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Role of protein structure in variant annotation: structural insight of mutations causing 6-pyruvoyl-tetrahydropterin synthase deficiency


Muniz, Joao R C; Szeto, Natalie Wing-sum; Frise, Rebecca; Lee, Wen Hwa; Wang, Xian-song; Thöny, Beat; Himmelreich, Nastassja; Blau, Nenad; Hsiao, Kwang-Jen; Liu, Tze-Tze; Gileadi, Opher; Oppermann, Udo; Von Delft, Frank; Yue, Wyatt W; Tang, Nelson Leung-sang (2019). Role of protein structure in variant annotation: structural insight of mutations causing 6-pyruvoyl-tetrahydropterin synthase deficiency. Pathology, 51(3):274-280.

Abstract

Genetic defects on 6-pyruvoyl-tetrahydropterin synthase (PTPS) are the most prevalent cause of hyperphenylalaninaemia not due to phenylalanine hydrolyase deficiency (phenylketonuria). PTPS catalyses the second step of tetrahydrobiopterin (BH4) cofactor biosynthesis, and its deficiency represents the most common form of BH4 deficiency. Untreated PTPS deficiency results in depletion of the neurotransmitters dopamine, catecholamine and serotonin causing neurological symptoms. We archived reported missense variants of the PTS gene. Common in silico algorithms were used to predict the effects of such variants, and substantial proportions (up to 19%) of the variants were falsely classified as benign or uncertain. We have determined the crystal structure of the human PTPS hexamer, allowing another level of interpretation to understand the potential deleterious consequences of the variants from a structural perspective. The in silico and structure approaches appear to be complimentary and may provide new insights that are not available from each alone. Information from the protein structure suggested that the variants affecting amino acid residues required for interaction between monomeric subunits of the PTPS hexamer were those misclassified as benign by in silico algorithms. Our findings illustrate the important utility of 3D protein structure in interpretation of variants and also current limitations of in silico prediction algorithms. However, software to analyse mutation in the perspective of 3D protein structure is far less readily available than other in silico prediction tools.

Abstract

Genetic defects on 6-pyruvoyl-tetrahydropterin synthase (PTPS) are the most prevalent cause of hyperphenylalaninaemia not due to phenylalanine hydrolyase deficiency (phenylketonuria). PTPS catalyses the second step of tetrahydrobiopterin (BH4) cofactor biosynthesis, and its deficiency represents the most common form of BH4 deficiency. Untreated PTPS deficiency results in depletion of the neurotransmitters dopamine, catecholamine and serotonin causing neurological symptoms. We archived reported missense variants of the PTS gene. Common in silico algorithms were used to predict the effects of such variants, and substantial proportions (up to 19%) of the variants were falsely classified as benign or uncertain. We have determined the crystal structure of the human PTPS hexamer, allowing another level of interpretation to understand the potential deleterious consequences of the variants from a structural perspective. The in silico and structure approaches appear to be complimentary and may provide new insights that are not available from each alone. Information from the protein structure suggested that the variants affecting amino acid residues required for interaction between monomeric subunits of the PTPS hexamer were those misclassified as benign by in silico algorithms. Our findings illustrate the important utility of 3D protein structure in interpretation of variants and also current limitations of in silico prediction algorithms. However, software to analyse mutation in the perspective of 3D protein structure is far less readily available than other in silico prediction tools.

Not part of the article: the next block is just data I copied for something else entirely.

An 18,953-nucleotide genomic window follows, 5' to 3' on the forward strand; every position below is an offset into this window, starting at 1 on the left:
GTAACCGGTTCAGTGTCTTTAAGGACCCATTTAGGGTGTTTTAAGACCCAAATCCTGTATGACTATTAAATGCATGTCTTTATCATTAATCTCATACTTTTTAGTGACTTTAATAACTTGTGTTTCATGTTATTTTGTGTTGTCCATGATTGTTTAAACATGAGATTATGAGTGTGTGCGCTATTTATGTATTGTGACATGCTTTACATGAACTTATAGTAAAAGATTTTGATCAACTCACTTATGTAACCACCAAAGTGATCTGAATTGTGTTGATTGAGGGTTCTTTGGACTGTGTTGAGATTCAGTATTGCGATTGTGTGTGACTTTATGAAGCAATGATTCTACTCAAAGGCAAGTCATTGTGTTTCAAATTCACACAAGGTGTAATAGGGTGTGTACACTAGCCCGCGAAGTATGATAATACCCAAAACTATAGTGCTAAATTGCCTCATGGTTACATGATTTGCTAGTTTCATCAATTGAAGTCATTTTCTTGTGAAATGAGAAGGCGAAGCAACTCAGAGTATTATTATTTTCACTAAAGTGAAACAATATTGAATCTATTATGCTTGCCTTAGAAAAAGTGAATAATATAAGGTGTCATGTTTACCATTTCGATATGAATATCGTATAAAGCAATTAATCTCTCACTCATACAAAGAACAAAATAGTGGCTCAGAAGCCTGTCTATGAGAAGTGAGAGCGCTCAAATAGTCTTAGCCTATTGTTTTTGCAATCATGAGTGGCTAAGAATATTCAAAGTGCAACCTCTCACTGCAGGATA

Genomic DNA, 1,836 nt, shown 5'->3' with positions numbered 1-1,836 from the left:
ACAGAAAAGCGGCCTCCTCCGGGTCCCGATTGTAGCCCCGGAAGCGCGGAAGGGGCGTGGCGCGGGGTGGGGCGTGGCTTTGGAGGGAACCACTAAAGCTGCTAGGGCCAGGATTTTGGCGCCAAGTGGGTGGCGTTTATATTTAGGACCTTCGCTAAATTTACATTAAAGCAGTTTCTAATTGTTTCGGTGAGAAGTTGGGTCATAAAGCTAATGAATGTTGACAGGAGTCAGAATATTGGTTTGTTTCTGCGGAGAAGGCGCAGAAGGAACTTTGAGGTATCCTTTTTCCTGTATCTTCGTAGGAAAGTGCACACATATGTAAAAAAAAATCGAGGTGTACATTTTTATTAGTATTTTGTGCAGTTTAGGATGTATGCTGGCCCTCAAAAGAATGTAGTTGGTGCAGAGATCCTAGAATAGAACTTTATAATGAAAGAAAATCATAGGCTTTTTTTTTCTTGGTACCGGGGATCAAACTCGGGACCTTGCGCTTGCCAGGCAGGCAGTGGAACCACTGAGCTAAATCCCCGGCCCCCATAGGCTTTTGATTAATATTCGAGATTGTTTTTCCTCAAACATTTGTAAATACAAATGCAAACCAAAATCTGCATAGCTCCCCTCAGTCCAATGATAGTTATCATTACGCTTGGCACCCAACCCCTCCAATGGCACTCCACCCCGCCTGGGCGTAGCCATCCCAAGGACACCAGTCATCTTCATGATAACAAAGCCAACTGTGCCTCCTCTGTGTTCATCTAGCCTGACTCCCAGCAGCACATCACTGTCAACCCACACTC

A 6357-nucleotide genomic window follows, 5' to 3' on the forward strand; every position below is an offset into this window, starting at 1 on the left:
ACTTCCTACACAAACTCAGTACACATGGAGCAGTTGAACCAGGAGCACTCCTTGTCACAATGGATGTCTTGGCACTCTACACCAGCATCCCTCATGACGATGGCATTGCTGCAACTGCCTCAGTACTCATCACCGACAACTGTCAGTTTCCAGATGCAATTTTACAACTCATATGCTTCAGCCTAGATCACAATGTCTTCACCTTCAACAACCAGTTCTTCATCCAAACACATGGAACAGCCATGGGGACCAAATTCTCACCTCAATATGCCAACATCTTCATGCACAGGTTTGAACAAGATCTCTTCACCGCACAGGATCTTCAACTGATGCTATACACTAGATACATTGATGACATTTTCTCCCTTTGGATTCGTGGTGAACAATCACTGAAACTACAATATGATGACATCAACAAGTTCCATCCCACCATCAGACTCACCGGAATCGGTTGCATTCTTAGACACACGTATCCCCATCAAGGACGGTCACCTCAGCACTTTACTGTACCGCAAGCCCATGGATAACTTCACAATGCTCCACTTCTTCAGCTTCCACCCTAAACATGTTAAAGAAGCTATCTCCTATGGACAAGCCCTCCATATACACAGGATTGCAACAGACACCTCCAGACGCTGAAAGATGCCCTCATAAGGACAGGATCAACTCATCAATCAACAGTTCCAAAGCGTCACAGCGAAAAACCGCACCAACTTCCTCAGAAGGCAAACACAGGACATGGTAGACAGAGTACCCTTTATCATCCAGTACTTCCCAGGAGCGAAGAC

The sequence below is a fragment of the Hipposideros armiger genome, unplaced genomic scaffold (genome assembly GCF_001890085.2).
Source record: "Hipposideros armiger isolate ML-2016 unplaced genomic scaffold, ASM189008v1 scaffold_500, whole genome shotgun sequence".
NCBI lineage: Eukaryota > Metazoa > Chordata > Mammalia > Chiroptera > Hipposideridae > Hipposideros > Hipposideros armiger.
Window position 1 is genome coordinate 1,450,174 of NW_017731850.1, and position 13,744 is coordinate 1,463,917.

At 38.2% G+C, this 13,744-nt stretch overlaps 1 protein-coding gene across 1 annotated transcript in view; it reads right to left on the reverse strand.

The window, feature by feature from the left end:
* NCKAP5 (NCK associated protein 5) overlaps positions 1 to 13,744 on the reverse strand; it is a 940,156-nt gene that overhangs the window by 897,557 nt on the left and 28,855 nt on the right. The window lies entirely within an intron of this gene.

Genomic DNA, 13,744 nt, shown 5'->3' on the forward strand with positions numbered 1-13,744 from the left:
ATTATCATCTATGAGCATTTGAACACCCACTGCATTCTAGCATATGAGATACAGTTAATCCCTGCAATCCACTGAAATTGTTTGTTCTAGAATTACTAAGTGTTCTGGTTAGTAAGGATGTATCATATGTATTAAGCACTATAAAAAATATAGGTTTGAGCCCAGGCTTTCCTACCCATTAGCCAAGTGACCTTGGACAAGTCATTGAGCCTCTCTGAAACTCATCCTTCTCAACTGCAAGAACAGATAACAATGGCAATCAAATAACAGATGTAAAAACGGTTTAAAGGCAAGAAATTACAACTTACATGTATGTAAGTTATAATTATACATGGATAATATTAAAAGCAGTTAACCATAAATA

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Item Type:Journal Article, refereed, original work
Communities & Collections:04 Faculty of Medicine > University Children's Hospital Zurich > Medical Clinic
Dewey Decimal Classification:610 Medicine & health
Uncontrolled Keywords:Pathology and Forensic Medicine
Language:English
Date:1 April 2019
Deposited On:28 Jan 2020 12:21
Last Modified:28 Jan 2020 12:22
Publisher:Lippincott Williams & Wilkins
ISSN:0031-3025
OA Status:Closed
Publisher DOI:https://doi.org/10.1016/j.pathol.2018.11.011
PubMed ID:30853107

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